I. Getting it right
ps1-0. Introduction 1:07
ps1-1. Fearless public speaking 1:16
ps1-2. Remember why 1:41
ps1-3. Have something to say 1:54
ps1-4. Know your time limits 1:39
ps1-5. Research your topic 1:08
ps1-6. Write your introduction 1:37
ps1-7. The leave behind 0:42
ps1-8. Review 0:59
II. Preparing your speech
ps2-0. Introduction 2:04
ps2-1. Create your title 0:27
ps2-2. Start with your ending 0:36
ps2-3. Find your opening 0:28
ps2-4. Don’t memorize, outline 1:29
ps2-5. Show, don't just tell 0:28
ps2-6. Hands on training 0:28
ps2-7. Speaking, not just words 0:29
ps2-8. Review 1:30
III. Making your presentation
ps3-0. Introduction 1:03
ps3-1. Room setup 1:24
ps3-2. Schmooze your audience 1:30
ps3-3. Get the right light 2:04
ps3-4. Silence is loud 0:49
ps3-5. Gaze not glance 0:25
ps3-6. Dress for success 1:18
ps3-7. Review 0:58
IV. Course review
ps1-6. Write your introduction
Write your introduction but have somebody else introduce you to the audience.
Prepare a one-minute introduction, no more than 100 words. Print it out on one side of the paper. Make it easy for the speaker to read your text two feet away. Most likely, they will be standing behind a lecturn.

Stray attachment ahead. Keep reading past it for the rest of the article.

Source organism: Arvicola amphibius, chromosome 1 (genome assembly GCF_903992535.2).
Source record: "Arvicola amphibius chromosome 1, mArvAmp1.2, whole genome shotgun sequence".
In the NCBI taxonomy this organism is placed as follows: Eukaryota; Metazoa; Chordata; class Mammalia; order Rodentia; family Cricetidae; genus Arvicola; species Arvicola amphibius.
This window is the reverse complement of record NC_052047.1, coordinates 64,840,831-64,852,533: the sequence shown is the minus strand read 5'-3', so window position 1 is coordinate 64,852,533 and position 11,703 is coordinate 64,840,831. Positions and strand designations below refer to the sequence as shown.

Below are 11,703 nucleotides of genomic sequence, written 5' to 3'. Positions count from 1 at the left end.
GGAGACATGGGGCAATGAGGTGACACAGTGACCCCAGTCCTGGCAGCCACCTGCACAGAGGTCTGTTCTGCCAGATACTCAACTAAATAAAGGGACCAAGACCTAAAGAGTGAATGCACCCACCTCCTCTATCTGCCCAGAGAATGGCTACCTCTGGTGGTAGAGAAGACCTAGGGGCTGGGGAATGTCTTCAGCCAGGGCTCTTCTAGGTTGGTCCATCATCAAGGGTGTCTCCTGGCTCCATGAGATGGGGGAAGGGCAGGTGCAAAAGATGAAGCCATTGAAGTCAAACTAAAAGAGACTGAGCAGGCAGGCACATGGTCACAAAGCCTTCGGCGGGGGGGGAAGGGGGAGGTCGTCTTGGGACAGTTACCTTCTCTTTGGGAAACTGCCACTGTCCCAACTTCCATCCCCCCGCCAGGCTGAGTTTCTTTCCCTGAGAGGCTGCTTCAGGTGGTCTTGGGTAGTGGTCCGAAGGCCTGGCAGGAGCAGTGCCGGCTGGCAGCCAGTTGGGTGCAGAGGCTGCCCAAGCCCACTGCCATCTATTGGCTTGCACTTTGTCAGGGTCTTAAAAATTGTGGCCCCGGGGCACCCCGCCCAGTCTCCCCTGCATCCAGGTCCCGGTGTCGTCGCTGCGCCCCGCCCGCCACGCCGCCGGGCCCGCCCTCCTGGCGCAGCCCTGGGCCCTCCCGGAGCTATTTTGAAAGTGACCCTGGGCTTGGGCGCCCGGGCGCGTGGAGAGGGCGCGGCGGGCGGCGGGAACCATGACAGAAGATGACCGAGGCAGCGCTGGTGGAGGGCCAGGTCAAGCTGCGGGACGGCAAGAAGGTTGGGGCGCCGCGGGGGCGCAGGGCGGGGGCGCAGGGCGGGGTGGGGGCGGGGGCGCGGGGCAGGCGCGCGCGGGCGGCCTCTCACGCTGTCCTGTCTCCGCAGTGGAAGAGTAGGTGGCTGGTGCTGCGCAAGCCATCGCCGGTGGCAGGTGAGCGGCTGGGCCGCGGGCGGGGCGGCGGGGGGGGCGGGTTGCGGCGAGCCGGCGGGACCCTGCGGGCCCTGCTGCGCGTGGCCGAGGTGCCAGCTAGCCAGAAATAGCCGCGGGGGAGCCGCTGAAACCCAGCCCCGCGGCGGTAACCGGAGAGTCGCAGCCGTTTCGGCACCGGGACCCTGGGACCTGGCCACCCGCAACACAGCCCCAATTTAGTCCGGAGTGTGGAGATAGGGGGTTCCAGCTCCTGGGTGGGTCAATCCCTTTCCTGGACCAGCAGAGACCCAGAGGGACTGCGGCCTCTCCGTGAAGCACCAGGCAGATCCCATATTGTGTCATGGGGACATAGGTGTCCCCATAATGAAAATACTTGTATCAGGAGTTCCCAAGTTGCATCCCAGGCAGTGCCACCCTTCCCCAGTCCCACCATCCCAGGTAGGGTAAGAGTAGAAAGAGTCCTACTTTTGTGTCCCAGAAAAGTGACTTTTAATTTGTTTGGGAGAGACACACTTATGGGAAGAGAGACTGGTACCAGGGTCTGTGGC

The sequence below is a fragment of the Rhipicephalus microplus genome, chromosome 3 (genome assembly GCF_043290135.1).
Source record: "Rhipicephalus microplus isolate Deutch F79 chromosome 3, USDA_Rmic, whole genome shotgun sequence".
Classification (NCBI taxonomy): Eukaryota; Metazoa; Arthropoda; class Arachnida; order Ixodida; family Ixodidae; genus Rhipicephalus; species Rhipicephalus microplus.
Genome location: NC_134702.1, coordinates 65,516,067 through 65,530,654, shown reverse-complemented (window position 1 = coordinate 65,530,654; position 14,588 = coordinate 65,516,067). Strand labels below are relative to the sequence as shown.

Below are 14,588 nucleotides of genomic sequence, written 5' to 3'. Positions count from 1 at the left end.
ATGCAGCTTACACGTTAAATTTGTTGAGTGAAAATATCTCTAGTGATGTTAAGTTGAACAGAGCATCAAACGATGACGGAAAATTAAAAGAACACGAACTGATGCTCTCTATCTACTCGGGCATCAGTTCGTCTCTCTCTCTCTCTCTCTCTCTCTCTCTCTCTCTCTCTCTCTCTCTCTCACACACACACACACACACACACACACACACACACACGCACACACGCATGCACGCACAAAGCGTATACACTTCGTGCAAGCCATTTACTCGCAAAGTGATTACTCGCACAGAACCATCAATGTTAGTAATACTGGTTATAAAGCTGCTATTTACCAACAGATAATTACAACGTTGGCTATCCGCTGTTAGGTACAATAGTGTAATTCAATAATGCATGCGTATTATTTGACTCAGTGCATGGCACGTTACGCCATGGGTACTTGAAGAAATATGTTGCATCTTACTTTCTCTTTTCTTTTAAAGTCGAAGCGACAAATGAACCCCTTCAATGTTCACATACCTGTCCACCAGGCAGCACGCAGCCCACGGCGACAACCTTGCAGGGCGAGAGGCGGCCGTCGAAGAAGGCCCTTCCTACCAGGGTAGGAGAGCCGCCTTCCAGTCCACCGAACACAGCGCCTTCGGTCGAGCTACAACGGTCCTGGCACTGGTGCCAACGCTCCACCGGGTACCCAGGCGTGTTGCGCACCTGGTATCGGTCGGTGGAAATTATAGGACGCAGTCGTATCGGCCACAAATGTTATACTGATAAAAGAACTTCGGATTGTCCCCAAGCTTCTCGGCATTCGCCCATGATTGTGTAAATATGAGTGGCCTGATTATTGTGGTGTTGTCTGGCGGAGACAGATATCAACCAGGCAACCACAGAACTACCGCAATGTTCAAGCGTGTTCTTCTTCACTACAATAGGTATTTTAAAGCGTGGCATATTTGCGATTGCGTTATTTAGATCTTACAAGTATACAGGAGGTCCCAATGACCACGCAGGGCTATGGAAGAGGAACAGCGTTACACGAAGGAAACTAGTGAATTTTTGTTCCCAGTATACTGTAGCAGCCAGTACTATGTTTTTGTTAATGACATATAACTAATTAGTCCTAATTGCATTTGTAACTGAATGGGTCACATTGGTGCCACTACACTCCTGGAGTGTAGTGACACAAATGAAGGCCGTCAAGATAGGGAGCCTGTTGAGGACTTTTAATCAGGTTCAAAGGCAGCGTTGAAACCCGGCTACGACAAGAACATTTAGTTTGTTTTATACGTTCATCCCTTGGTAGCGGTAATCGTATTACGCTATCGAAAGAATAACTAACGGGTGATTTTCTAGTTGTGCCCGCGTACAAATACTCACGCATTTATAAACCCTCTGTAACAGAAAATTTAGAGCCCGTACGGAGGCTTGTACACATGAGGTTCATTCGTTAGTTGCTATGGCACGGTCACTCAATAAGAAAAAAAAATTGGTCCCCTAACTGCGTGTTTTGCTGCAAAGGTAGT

The introduction aims to familiarize your audience with what is about to occur. This way, before you begin, they will already have a point of reference and be better prepared to understand your more detailed talk.
Your introduction should include who you are, the topic to be covered, why it is relevant to your audience, and what makes you qualified to deliver it. Write in the third person. "He/she/it will be speaking today, etc."
Your introducer should already have met you and be familiar with your written introduction and your experience in the field.
Make sure that any room or stage adjustments you need are taken care of before they start your introduction. In addition, make sure that all equipment you need is already prepared and tested.
Then make sure the person introducing you remains on the stage to greet you once they have finished. Once introduced, jump right into your talk.
ps1-6p. Write your introduction
Above is a speaker introduction. Write an introduction for a speech you might give, imagine it if you don't have any plans to speak in the near future.
Write it in the third person. "He" or "She," not "I."
Then make a video of yourself reading it as you would like the introducer to introduce you.
One minute long - and not longer. Practice it first to make sure it is not too long.
Note: Do not be afraid to brag!